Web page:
With your skin getting all this attention, your eyes are often overlooked in terms of sun protection. Yes, a chic pair of shades has the power to pull an outfit together — but style shouldn't be the only consideration when sunglasses-shopping; the sun's rays can damage your eyes just as much as they can wreak havoc on your skin. What's more, UV damage is cumulative, so every time you step out in shades, you're doing your eyes a favor — and staving off potential sunburn of the cornea (the eye's outer layer) or conjunctiva (the layer that lines the eyelids), as well as preventing cataracts (clouding of your eye's lenses) and macular degeneration (retinal damage that leads to vision loss).
Suffice it to say that protecting your peepers should be a priority. But, how do we pick the right sunglasses to accomplish this feat? To find out, we spoke with Nancy Kirsch — licensed optician, assistant clinical professor at the SUNY College of Optometry, and director of ophthalmic dispensing at the college's University Eye Center — for the scoop on what you need to know to pick the perfect pair.
First off, what is the difference between UVA and UVB rays?
"Ultraviolet rays are wavelengths of light not on the visible spectrum. The main difference between UVA and UVB is that UVA rays are longer and UVB rays are shorter — but exposure to either can lead to skin conditions (premature aging, skin cancers) and may be involved in eye conditions as well (such as cataracts).
"UVA rays are less intense but more prevalent; they exist all year long, in all daylight hours, and penetrate more deeply. UVB rays vary in intensity depending on time of year and conditions. They're more responsible for sunburn. We think of the 'A' rays as contributing to aging and the 'B' rays as contributing to burning."
Is eye protection more important in summer than at other times of the year?
"While we focus on sunglass wear in the summer, it is equally important to protect your eyes during the rest of the year. UV rays are all around us, and not just in the summer. Just as you wouldn't think of leaving home without SPF protection, sunglasses should be worn all year long."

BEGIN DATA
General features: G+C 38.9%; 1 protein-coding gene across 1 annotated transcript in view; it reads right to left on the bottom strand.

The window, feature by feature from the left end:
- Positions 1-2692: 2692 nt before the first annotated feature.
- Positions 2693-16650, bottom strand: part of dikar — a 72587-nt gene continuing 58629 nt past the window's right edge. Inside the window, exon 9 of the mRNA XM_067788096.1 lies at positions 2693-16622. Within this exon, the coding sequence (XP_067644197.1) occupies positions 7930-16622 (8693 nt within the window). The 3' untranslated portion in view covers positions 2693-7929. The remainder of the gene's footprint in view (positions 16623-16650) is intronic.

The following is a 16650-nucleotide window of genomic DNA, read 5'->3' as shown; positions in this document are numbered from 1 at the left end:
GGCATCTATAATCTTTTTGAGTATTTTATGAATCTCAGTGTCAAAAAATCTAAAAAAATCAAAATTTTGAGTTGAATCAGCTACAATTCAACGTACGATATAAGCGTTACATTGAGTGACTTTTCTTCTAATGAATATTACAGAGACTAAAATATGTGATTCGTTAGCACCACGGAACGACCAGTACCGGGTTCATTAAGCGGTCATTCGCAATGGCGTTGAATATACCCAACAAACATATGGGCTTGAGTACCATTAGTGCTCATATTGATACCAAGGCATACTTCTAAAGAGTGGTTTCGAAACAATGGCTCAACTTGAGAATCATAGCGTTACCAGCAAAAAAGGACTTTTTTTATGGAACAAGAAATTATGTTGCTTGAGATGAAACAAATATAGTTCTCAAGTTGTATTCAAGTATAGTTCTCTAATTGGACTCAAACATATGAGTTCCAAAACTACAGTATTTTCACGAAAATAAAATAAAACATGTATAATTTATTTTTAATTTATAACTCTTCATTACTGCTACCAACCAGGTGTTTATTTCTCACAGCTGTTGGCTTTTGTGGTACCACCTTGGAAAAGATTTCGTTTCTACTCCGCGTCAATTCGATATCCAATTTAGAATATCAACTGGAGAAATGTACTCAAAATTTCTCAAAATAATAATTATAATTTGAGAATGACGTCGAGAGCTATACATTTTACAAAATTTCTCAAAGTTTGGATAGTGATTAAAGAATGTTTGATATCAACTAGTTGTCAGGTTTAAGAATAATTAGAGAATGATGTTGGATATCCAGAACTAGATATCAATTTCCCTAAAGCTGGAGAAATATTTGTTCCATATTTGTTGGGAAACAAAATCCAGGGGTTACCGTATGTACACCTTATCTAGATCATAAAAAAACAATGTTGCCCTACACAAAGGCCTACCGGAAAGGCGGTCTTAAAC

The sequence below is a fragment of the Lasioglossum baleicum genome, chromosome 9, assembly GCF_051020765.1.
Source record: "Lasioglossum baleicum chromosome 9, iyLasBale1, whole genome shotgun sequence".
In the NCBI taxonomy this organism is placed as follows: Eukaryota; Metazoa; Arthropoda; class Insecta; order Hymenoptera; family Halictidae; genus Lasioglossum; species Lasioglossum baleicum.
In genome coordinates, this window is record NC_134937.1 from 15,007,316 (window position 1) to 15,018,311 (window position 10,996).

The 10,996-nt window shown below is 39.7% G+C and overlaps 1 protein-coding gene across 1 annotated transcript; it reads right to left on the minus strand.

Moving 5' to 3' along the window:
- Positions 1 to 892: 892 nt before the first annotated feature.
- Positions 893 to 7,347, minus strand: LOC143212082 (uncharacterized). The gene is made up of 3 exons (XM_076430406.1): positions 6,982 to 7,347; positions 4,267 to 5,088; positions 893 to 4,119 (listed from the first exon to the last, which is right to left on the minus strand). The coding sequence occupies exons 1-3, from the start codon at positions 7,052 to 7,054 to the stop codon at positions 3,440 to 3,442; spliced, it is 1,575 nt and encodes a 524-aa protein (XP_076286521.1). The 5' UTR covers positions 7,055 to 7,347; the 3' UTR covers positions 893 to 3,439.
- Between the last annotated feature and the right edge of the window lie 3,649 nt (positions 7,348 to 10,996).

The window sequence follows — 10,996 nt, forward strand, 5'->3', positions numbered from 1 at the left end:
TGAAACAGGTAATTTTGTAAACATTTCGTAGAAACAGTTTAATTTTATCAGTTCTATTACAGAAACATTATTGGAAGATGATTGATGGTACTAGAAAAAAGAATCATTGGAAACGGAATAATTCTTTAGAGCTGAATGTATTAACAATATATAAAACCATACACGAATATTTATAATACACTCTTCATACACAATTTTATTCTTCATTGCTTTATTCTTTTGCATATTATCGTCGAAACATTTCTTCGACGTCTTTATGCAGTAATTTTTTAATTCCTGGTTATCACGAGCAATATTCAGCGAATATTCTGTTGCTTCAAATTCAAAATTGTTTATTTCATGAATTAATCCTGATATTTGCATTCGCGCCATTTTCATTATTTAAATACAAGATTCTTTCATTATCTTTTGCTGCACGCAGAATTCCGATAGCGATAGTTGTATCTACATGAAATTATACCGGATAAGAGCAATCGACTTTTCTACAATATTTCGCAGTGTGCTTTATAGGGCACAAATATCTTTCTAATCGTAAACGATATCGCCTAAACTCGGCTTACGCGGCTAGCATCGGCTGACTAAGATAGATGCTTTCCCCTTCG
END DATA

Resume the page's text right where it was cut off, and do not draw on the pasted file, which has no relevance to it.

Are any sunglasses shapes better than others?
"Find a frame that provides good coverage; something too small will allow the rays to sneak in, either through the top of the frame or behind it. Sporty wraparound frames are designed to allow the least amount of light to come through."
If your lenses are scratched (maybe they've been swimming around in your handbag), does that negatively affect the protection they offer?
"Scratched lenses aren'y going to negatively affect the protection...but they will reduce the clarity. Light can scatter off a scratched surface and cause more glare to the wearer."
"Shockingly, some of those $5 sunglasses will offer solid protection from UV. But, what they don't always offer is a good, clear, sound lens surface. Lenses frequently are warped and of non-optical quality. Wearing them can cause headaches and discomfort, so it's a double-edged sword. Do they block UV? Mostly, yes. Are they of good quality? Mostly, no. Additionally, the frames are usually so poorly made that they don't hold up to normal wear and tear."
Is lens color important when it comes to blocking UV rays?
"Lens color doesn't affect the ability to block UV. You can wear a clear lens that has UV-absorbing properties. It's most important to make sure that either UV protection is added, OR that the material the lenses are made of is inherently UV-absorbing. For example, polycarbonate lenses absorb UV without having to add additional coatings. Gray is a color that is very neutral and doesn't change the color of the world when you look through it. Brown tends to brighten things up a bit. The color is a matter of personal preference."
What do "polarized" lenses do?
"Polarized lenses are designed to reduce 100% of reflected glare. That's the kind of glare that comes off of water, snow, a road surface when driving, etc. Polarizing filters operate like venetian blinds — only allowing one direction of wavelength to pass through. They should be the first choice for those bothered by reflected glare. It would be worth it to look through a dark, tinted lens and compare that with what you see through a polarized lens. The difference is dramatic."
How do you test glasses to make sure they're not distorting what you see?
"If you look at a straight line while wearing the glasses, the line should continue to look straight as you move your head back and forth or up and down. Anywhere your eye looks through a non-prescription lens should be clear."
Are darker lenses more protective?
"Darker lenses allow less light to come through to the wearer's eye...that isn't necessarily a good thing. Certain eye conditions may need more light to be transmitted, and so a lighter sun lens might be better. The protection that is important is the absorption of the UV rays."